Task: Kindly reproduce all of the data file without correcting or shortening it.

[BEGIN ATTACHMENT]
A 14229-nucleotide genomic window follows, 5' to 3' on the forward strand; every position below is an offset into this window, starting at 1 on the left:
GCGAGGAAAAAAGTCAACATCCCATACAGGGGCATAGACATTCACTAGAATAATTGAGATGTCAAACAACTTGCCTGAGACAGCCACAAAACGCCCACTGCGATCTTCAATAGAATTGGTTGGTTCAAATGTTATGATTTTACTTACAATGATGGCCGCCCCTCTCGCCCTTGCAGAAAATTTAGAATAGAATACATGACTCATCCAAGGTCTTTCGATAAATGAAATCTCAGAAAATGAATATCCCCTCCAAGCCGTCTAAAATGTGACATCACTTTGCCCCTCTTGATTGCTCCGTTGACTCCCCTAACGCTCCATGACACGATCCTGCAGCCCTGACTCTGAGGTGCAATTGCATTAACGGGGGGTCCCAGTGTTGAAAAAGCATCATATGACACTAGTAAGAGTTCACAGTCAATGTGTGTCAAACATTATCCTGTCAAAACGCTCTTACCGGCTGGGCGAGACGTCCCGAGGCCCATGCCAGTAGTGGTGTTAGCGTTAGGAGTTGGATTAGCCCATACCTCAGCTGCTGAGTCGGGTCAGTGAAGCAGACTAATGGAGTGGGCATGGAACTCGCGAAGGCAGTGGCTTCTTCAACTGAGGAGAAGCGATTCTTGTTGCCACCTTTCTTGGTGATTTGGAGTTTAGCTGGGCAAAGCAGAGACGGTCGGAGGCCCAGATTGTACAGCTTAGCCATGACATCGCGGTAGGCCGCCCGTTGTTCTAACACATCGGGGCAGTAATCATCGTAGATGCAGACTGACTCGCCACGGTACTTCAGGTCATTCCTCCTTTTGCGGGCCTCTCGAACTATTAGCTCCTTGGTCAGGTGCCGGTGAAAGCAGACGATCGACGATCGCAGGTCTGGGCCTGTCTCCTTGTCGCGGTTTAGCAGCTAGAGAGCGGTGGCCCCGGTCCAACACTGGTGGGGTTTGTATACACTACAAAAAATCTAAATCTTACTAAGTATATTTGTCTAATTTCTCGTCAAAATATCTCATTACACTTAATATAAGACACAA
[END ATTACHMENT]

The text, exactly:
A 14229-nucleotide genomic window follows, 5' to 3' on the forward strand; every position below is an offset into this window, starting at 1 on the left:
GCGAGGAAAAAAGTCAACATCCCATACAGGGGCATAGACATTCACTAGAATAATTGAGATGTCAAACAACTTGCCTGAGACAGCCACAAAACGCCCACTGCGATCTTCAATAGAATTGGTTGGTTCAAATGTTATGATTTTACTTACAATGATGGCCGCCCCTCTCGCCCTTGCAGAAAATTTAGAATAGAATACATGACTCATCCAAGGTCTTTCGATAAATGAAATCTCAGAAAATGAATATCCCCTCCAAGCCGTCTAAAATGTGACATCACTTTGCCCCTCTTGATTGCTCCGTTGACTCCCCTAACGCTCCATGACACGATCCTGCAGCCCTGACTCTGAGGTGCAATTGCATTAACGGGGGGTCCCAGTGTTGAAAAAGCATCATATGACACTAGTAAGAGTTCACAGTCAATGTGTGTCAAACATTATCCTGTCAAAACGCTCTTACCGGCTGGGCGAGACGTCCCGAGGCCCATGCCAGTAGTGGTGTTAGCGTTAGGAGTTGGATTAGCCCATACCTCAGCTGCTGAGTCGGGTCAGTGAAGCAGACTAATGGAGTGGGCATGGAACTCGCGAAGGCAGTGGCTTCTTCAACTGAGGAGAAGCGATTCTTGTTGCCACCTTTCTTGGTGATTTGGAGTTTAGCTGGGCAAAGCAGAGACGGTCGGAGGCCCAGATTGTACAGCTTAGCCATGACATCGCGGTAGGCCGCCCGTTGTTCTAACACATCGGGGCAGTAATCATCGTAGATGCAGACTGACTCGCCACGGTACTTCAGGTCATTCCTCCTTTTGCGGGCCTCTCGAACTATTAGCTCCTTGGTCAGGTGCCGGTGAAAGCAGACGATCGACGATCGCAGGTCTGGGCCTGTCTCCTTGTCGCGGTTTAGCAGCTAGAGAGCGGTGGCCCCGGTCCAACACTGGTGGGGTTTGTATACACTACAAAAAATCTAAATCTTACTAAGTATATTTGTCTAATTTCTCGTCAAAATATCTCATTACACTTAATATAAGACACAA